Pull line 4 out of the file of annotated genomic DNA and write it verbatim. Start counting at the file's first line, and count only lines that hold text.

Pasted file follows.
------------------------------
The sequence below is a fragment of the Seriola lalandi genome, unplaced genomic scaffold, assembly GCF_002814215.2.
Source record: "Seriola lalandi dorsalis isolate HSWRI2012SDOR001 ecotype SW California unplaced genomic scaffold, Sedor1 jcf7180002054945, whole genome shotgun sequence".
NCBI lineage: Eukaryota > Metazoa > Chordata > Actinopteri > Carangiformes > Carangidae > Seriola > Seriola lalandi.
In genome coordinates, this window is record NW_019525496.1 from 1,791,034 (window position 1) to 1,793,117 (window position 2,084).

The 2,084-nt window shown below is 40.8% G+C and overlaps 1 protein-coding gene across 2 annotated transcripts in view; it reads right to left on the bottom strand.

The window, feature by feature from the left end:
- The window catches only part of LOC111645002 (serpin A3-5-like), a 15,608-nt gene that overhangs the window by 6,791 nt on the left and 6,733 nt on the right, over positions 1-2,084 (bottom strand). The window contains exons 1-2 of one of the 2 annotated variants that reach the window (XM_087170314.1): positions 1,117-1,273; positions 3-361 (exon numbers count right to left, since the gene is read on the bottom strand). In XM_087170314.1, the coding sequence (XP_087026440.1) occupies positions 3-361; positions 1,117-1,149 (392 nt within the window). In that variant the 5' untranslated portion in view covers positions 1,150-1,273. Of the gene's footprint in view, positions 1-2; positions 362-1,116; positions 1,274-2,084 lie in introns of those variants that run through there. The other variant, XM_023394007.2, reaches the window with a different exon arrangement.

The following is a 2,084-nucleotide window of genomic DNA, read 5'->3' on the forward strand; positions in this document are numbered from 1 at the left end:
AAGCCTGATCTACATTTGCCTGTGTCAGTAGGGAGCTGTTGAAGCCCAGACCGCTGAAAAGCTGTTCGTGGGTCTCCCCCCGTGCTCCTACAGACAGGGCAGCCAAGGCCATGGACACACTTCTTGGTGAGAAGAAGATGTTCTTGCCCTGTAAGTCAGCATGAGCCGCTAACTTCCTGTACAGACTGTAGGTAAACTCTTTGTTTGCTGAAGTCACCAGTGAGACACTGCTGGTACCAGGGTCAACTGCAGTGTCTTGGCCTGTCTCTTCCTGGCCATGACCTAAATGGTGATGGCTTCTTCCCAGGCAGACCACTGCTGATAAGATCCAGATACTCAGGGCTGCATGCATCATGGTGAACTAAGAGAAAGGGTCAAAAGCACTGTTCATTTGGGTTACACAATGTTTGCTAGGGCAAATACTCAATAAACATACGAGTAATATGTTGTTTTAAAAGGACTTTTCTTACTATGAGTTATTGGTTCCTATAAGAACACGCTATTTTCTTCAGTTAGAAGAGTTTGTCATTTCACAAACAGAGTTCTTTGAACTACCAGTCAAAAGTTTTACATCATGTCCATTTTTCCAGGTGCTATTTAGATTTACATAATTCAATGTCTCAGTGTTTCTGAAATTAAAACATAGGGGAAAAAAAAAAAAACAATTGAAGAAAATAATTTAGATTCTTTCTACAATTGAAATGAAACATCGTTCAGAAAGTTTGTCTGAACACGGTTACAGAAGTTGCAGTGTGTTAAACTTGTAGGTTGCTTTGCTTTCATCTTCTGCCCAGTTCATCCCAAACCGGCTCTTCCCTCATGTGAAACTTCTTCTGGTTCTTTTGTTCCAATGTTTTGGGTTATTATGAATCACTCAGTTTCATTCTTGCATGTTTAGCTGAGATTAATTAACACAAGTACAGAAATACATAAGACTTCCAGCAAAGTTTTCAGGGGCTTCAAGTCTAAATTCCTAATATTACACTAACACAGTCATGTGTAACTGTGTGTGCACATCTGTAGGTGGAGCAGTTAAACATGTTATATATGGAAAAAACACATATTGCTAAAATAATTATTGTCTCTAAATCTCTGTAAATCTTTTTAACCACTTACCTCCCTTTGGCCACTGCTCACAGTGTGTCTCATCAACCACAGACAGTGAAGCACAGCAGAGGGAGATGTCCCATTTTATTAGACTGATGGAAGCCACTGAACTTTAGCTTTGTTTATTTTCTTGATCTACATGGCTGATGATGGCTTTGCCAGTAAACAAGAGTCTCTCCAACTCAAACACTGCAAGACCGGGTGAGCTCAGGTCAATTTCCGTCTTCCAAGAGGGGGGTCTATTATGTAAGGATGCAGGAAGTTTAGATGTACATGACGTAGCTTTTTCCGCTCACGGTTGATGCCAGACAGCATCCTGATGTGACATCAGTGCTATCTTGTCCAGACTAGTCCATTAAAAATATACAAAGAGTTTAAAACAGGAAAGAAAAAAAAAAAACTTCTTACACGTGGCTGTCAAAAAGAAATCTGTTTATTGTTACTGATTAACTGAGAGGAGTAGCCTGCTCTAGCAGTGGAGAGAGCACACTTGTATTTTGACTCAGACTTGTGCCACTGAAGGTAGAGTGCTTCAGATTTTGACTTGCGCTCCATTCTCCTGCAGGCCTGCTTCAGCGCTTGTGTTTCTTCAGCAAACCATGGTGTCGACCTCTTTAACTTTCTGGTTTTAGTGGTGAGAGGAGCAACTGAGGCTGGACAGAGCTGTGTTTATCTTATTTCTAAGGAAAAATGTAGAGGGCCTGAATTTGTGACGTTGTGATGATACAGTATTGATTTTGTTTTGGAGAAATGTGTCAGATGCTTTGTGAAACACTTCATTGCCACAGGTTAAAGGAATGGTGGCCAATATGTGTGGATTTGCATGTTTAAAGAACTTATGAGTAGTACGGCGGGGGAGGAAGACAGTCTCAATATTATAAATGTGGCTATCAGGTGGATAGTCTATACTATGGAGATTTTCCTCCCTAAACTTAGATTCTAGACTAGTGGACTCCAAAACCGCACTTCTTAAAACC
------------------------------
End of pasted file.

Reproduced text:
In genome coordinates, this window is record NW_019525496.1 from 1,791,034 (window position 1) to 1,793,117 (window position 2,084).